Grievance, offense, hardship, guilt. Evil. All these things entered our world and destroyed the Eden God had created within that garden of peace. The creation God had called “good” rejected Him, not by His own fault – for God is faultless – but by its own selfishness, its desire to not merely be made in His likeness, but to be Him. We declared ourselves gods and found meaning within this world, and though we thought ourselves free, we became slaves.
But the message I have for you today is the story of Christianity, the testament of God’s love.
You see, despite our rejection of Him and despite our constant abandonment of His Way, God stayed true to us. Like a cheating spouse we prostituted ourselves out into the world, making things like money, success, pride, other people, and even ourselves gods in their own right, yet He still stayed true to us despite even this. We took His name and we made it conform to our image rather than trying to attempt to conform to His – accepting some of His guidelines as long as we found no condemnation within ourselves, expecting good things to happen to us yet cursing Him when bad things arise – and even then, He remained loyal to His creation, though He had every right to condemn us.
But no, this was not His Way. His way was through a thing called forgiveness, and though He was unobligated and though we were undeserving, God decided to give us an unbelievable gift.
This gift is called grace, and this grace was displayed through a man named Jesus.
You see, even before Adam and Eve were expelled from the garden, God set a plan into motion. To the serpent He said: “And I will put enmity between you and the woman, and between your seed and her seed; he shall bruise you on the head, and you shall bruise him on the heel.” (Gen 3:15). He promised that in the future, from the seed of a woman would come a Promised One who would deliver all of humanity. Yes, He would be ”a man of sorrows and acquainted with grief” (Isa 53:3) for the serpent would injure Him, but in the end He would be victorious and would crush the serpent’s head.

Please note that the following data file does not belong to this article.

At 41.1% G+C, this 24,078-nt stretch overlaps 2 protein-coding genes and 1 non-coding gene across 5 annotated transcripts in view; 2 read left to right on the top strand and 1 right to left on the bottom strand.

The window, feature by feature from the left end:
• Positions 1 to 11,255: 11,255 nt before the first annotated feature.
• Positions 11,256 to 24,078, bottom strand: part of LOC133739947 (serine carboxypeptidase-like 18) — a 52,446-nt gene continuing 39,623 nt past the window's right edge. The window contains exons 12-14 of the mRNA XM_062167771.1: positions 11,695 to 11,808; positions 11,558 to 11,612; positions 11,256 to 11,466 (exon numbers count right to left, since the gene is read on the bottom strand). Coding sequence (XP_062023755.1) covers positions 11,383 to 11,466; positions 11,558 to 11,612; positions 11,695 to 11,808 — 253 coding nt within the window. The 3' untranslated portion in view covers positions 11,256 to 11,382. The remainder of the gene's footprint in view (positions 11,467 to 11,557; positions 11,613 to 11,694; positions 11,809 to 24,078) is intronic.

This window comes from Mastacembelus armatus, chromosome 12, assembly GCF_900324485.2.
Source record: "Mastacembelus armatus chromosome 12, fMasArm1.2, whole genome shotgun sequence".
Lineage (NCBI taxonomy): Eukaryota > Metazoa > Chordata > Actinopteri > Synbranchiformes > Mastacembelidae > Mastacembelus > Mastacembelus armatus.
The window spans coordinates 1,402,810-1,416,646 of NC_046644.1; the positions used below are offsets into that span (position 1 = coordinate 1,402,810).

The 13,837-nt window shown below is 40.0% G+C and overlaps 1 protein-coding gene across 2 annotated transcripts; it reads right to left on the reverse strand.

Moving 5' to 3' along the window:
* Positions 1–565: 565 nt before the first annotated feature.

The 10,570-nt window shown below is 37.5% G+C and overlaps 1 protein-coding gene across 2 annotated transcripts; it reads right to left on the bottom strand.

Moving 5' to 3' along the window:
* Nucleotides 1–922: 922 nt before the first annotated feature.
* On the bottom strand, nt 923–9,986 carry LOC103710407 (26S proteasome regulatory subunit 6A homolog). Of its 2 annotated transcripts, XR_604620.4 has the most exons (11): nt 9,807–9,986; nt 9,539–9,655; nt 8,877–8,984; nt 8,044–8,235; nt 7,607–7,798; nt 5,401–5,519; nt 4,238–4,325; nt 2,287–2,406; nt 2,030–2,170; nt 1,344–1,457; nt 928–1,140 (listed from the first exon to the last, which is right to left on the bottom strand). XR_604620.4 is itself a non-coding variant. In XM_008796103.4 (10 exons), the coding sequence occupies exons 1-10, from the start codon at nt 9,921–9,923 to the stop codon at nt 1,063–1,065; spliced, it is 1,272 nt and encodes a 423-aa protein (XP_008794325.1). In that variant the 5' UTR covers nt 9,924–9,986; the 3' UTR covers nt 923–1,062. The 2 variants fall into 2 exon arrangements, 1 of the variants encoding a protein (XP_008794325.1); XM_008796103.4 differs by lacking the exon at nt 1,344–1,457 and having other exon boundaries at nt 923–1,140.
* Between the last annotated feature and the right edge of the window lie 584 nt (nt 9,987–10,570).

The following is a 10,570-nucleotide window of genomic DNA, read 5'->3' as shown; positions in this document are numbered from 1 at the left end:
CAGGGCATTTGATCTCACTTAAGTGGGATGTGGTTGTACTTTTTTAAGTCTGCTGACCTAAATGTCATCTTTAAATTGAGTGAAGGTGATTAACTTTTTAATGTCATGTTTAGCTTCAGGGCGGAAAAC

And then, from the seed of a woman – for no man had touched her (Luke 1:34) – came a boy, and they called Him Immanuel, “God with us” (Isa 7:14, Matt 1:23). For thirty-three years, despite being fully human, He lived on our earth with no advantage over us and lived the lives that we proved we could not.
Yet though He lived a sinless life preaching a message of nothing but peace and love, He was rejected and mocked, spat upon and accused. “Whoever seeks to keep his life will lose it, and whoever loses his life will preserve it” (Luke 17:33), He told us, but we did not listen. Even if we had, we would not have understood.
As Adam and Eve had found themselves in a Garden, so Jesus, the second Adam, found Himself in a garden as well (1 Cor 15:45).
Whereas Adam and Eve – which are also you and me – stood in that garden and said “Not Your will but mine,” He knelt down in that garden and said “Not my will but Yours” (Luke 22:42).
Whereas Adam and Eve – whereas you and I – sought to keep their (our) own lives and yet lost it by introducing death into the world, so Jesus willingly lost His own life in order to preserve ours for the rest of eternity, thus proving His words true.
In seeking to keep our life we lost it, yet through losing our lives we gain it. By putting our hope in this world we find grievance, yet in hating this world – which is to say, holding it of no account – we truly experience life, which is the kingdom of heaven (Luke 14:26, 17:21). Only through Jesus can we once again enter Eden. Only through surrender – through bearing our own cross, through putting God’s will above our own – can we find happiness through eternal life (Matt 16:24-25).
Through His death on the cross, Jesus willingly allowed the serpent to bite His heal, yet in coming back to life He crushed its head by atoning for all of our sins – past, present, and future.
Just as through one man sin and death for all men entered the world, through one man life was restored to all men. It is simple, yet it is amazing.
And this is the story of Christianity – the Way so easily forgotten – one that should encourage you not only in its expression of God’s love, but also in the fact that it was planned from the very beginning of time! “For God loved the world so much…”
NOW LET’S BE HONEST…you know the rest.
(If you don’t, open up to John 3.)
When Jesus died on the cross, we died with Him, and when He came back to life, so we were resurrected into new bodies, no longer slaves to our old selves but instead slaves to God – which is to say, free (Rom 6:18, Gal 2:20).
We are in the world… but not of it (John 17:16). Jesus made sure to remind us of that.
This is my challenge to you: Change your perspective. As hard as it may be, remember your true identity as the son, the daughter, of the Father and live in constant remembrance of the sacrifice Christ willingly made for you, doing for us what none of us were capable of doing on our own. For each decision you make, ask yourself this: “My will, or His?” In seeking life you will lose it, but in losing life you will gain it. This is the Way, the Truth, and the Life, three things that are only accessible by looking towards Jesus and remembering what He has done.